Perhaps you’re thinking about unschooling. You could be wondering: Should we give it a go? Is unschooling right for our family? Yes? No?
Maybe something is attracting you to unschooling? Do you imagine children following their own interests, being passionate about what they’re doing, getting a good education?
Or is it something else? Could it be love? I hope so.
When most people define unschooling, the word love isn’t usually mentioned unless we’re talking about ‘the love of learning’. And although unschooled children do indeed have a great love for learning, I don’t think that’s the most important thing.
To me, unschooling involves unconditional love of each other. We accept who our children are, allowing them to develop their unique talents. We trust there’s a place for them in the world and they will find it. We accept their imperfections and our own too. We forgive. We respect each other. Or at least we try to do all that. We learn and grow together, hoping to become the people we are meant to be, by the power of love. To me, that’s what’s unschooling is all about.
I don’t often tell people what to do. I write my stories from a personal viewpoint: This is how it is for us. Your family might be different. I prefer to let others make up their own minds. But this time I want to say:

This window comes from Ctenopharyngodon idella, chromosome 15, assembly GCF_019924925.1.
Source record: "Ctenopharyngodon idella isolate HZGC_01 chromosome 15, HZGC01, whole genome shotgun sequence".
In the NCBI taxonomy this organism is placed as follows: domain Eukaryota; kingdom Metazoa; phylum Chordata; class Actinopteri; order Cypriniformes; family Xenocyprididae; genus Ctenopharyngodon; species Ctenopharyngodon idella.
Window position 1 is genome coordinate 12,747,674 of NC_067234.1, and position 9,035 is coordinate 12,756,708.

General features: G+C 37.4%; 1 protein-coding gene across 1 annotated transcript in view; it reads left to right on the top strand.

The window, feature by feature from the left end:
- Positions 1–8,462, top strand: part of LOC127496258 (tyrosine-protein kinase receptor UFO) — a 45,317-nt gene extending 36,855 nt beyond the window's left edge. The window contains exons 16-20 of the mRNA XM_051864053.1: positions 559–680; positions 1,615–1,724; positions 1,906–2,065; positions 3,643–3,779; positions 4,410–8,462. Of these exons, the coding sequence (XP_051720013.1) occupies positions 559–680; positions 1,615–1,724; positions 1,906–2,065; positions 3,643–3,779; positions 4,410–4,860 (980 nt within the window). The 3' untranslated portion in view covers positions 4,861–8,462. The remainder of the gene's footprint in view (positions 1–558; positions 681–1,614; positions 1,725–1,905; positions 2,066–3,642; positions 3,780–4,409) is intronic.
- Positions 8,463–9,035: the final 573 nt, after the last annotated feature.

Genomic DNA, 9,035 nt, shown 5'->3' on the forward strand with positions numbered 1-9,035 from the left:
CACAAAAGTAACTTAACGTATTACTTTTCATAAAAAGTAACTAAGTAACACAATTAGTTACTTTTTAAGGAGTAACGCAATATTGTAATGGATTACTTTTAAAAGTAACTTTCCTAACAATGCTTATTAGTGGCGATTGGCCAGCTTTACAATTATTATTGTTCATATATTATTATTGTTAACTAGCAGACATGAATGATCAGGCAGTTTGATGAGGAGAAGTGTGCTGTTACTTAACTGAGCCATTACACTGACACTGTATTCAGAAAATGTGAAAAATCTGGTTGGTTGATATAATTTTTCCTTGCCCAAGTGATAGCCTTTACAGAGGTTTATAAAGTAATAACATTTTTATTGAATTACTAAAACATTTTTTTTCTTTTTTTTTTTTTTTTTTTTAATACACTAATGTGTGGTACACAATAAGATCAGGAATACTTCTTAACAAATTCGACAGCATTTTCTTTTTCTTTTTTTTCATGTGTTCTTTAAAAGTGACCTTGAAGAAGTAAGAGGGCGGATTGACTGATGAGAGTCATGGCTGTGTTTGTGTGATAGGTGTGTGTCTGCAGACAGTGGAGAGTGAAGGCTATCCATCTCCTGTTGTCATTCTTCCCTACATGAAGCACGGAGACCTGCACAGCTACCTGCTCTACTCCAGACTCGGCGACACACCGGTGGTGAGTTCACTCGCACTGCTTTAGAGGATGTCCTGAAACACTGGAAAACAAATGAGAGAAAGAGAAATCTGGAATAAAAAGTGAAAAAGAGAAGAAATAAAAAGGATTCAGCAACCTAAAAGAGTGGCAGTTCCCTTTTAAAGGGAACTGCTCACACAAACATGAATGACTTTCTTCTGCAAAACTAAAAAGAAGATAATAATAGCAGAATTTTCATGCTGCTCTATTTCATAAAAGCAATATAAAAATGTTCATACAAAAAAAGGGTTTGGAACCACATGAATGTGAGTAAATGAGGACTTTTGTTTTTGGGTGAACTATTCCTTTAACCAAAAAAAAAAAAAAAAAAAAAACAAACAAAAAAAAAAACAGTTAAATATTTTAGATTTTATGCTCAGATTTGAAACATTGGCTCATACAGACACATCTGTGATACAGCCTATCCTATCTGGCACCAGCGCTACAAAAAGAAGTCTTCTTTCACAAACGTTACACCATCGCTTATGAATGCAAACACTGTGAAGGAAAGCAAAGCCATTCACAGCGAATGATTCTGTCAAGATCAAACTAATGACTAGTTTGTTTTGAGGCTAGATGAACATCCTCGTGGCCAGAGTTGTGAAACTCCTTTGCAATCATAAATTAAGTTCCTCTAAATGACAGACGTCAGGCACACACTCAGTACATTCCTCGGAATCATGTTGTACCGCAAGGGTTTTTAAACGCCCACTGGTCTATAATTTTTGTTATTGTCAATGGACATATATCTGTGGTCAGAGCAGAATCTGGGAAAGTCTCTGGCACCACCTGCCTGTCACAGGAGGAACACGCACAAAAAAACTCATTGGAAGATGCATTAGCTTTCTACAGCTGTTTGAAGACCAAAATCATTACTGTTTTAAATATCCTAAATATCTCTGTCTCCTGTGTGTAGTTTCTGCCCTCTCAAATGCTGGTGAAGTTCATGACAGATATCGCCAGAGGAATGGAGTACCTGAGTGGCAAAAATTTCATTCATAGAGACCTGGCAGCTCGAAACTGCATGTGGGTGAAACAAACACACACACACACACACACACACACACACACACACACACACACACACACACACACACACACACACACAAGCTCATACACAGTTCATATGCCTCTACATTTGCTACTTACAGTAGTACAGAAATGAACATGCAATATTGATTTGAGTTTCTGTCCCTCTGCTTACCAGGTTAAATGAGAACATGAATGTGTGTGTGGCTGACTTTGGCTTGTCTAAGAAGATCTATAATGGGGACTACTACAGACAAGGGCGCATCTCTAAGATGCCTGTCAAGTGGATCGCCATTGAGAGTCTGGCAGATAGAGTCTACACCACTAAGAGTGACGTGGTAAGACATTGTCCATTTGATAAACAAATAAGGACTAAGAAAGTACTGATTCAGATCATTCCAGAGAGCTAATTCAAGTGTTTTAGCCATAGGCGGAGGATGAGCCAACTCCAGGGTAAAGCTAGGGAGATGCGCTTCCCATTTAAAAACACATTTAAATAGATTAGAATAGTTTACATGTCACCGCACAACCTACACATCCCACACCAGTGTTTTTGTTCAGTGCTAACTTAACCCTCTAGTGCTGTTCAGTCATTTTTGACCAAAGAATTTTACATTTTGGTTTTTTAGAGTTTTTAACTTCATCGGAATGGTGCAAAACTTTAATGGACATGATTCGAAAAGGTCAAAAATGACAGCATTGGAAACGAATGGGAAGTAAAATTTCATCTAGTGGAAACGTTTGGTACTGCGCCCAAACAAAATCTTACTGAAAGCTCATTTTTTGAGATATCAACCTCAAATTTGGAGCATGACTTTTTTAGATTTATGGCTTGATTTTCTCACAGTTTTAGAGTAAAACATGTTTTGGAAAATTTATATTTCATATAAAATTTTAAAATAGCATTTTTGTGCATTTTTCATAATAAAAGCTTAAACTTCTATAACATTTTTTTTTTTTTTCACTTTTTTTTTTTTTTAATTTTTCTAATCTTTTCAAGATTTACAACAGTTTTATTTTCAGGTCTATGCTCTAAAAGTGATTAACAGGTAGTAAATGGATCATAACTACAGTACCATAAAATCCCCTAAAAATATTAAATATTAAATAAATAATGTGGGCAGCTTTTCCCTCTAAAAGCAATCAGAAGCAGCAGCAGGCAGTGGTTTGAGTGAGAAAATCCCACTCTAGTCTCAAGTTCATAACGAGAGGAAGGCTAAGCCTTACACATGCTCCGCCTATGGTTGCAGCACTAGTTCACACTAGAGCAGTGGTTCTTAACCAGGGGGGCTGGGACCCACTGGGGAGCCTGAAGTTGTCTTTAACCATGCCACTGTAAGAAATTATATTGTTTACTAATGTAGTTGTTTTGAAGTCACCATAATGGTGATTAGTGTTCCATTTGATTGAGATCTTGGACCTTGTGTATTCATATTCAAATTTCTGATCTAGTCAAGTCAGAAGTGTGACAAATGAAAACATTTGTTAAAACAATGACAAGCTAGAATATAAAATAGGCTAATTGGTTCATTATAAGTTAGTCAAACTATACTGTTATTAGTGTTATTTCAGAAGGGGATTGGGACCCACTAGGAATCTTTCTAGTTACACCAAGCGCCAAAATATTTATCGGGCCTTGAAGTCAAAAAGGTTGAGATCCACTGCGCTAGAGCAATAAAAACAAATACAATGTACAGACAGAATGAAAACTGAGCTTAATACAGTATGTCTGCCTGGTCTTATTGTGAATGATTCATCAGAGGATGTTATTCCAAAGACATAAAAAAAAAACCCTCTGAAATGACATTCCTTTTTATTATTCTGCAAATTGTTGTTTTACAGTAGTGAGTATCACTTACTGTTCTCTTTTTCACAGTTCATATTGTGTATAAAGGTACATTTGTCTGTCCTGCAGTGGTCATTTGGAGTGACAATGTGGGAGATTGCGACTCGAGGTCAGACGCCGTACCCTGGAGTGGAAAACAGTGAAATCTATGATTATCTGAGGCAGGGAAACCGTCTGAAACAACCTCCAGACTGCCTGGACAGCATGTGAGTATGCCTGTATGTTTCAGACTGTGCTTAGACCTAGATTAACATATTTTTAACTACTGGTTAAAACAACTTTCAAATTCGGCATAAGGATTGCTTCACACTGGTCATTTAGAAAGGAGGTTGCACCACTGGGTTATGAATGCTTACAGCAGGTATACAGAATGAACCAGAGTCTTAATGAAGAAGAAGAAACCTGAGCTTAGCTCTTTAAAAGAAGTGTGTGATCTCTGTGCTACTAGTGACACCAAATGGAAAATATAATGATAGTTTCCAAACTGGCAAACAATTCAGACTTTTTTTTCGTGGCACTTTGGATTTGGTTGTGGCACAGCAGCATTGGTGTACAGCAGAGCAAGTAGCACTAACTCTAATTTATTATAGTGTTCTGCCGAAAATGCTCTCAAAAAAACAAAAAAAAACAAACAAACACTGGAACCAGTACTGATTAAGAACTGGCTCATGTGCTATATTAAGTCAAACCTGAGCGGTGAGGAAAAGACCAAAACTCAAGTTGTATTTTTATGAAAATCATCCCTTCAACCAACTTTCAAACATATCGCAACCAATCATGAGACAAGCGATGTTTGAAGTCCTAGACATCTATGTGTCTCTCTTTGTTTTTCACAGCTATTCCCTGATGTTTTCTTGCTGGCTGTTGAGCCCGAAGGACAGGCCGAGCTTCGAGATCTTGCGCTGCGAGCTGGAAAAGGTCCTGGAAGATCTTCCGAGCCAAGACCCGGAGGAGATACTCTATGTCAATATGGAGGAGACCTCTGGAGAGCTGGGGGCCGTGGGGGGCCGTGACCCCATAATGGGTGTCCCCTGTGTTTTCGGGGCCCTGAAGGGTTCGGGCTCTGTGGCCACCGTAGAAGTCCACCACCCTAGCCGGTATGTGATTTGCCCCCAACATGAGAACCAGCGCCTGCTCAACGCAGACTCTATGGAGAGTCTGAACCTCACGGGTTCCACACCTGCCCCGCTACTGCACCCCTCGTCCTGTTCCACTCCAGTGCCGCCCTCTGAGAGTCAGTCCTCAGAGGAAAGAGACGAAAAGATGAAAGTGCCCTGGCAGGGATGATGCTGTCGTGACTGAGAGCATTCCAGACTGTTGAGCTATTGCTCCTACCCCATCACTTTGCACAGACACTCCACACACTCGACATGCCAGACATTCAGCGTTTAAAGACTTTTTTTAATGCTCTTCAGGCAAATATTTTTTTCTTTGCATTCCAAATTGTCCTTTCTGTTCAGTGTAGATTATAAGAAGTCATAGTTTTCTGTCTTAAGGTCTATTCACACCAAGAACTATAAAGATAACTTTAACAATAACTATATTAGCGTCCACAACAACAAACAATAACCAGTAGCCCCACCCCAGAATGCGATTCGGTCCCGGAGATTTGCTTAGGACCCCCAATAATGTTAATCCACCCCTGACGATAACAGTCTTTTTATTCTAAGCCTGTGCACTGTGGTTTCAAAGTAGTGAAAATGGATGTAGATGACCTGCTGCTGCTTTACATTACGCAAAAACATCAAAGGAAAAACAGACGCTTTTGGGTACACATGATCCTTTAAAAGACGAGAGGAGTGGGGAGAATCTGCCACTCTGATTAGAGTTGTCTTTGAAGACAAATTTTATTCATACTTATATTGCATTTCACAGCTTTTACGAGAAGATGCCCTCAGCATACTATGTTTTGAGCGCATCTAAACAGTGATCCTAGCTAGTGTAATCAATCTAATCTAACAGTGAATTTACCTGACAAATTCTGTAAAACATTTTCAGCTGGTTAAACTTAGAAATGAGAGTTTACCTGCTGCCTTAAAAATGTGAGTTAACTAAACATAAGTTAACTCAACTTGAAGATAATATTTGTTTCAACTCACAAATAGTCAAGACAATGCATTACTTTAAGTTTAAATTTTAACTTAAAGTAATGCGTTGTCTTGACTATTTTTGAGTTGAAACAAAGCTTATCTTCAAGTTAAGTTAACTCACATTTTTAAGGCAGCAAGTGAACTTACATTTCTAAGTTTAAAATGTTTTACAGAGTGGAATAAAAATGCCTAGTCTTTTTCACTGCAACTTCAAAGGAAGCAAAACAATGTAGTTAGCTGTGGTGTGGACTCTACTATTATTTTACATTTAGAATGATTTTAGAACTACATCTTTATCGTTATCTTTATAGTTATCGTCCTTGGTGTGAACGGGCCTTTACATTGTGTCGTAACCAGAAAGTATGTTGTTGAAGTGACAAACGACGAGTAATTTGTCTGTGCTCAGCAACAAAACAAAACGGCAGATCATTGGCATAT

If you’re thinking about unschooling, if something about it stirs up your heart, just do it. Don’t have any regrets. Don’t look back and think about what could have been.
A few years ago, I wrote my story Time to Unschool:
… here we are, after nearly twenty years, our last child seven years old. And my problem these days isn’t finding a method that works for our family. No. Our problem is time, time that passes so quickly. The day after tomorrow will arrive very soon and my homeschooling days will be over. So I have to make every moment count. I have to live for today and enjoy every minute.
And how I wish I could have had the confidence to do that with our first child.
Time moves much too quickly. Our youngest daughter, Gemma-Rose is no longer seven. She’s eleven, racing towards twelve. The day after tomorrow, the end of our homeschooling days, is getting closer and closer. But when it arrives, I will have no regrets.
When all my children are grown up, I’m sure we’ll be living with the fruits of our years of unschooling. Will those fruits be well educated children, each living perfect, successful, happy lives? No, that’s not what I mean at all. The fruits will be love, the most important thing in the world.